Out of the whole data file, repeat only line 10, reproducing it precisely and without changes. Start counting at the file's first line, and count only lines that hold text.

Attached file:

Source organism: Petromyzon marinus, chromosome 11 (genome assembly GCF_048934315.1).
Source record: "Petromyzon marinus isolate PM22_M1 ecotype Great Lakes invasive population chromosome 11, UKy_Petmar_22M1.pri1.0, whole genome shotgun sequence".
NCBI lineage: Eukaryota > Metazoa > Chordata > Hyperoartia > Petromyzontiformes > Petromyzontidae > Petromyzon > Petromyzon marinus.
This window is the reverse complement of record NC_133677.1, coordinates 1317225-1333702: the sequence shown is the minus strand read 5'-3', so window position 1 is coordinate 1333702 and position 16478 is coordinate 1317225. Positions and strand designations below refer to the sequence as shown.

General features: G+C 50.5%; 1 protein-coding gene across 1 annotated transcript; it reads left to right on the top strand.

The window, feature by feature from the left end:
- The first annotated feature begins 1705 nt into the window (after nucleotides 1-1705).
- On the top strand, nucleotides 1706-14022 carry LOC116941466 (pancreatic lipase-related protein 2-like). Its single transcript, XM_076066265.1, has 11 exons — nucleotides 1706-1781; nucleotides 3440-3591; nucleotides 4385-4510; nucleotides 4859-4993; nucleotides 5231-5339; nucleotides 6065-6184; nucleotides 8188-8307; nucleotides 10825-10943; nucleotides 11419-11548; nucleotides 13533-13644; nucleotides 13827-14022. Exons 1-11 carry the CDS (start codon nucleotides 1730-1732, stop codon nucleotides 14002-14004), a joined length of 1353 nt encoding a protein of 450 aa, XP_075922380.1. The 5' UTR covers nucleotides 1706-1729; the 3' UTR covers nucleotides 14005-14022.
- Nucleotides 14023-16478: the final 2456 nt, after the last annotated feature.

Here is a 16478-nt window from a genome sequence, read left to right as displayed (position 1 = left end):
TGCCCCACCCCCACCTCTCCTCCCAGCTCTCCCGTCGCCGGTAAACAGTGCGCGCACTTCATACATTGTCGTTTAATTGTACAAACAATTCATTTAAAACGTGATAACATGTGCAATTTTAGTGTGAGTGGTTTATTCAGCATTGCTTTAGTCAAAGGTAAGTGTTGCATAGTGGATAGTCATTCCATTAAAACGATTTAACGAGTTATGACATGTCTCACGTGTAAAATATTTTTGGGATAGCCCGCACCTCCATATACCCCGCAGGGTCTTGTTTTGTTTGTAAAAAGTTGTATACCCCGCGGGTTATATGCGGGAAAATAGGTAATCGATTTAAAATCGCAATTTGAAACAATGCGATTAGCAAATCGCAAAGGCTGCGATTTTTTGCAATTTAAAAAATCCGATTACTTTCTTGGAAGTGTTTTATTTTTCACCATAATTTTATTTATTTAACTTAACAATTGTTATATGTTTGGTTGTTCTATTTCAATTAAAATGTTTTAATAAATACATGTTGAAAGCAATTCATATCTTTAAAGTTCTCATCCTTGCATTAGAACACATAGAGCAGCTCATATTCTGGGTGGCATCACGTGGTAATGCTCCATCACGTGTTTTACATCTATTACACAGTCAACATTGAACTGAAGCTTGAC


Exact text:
Here is a 16478-nt window from a genome sequence, read left to right as displayed (position 1 = left end):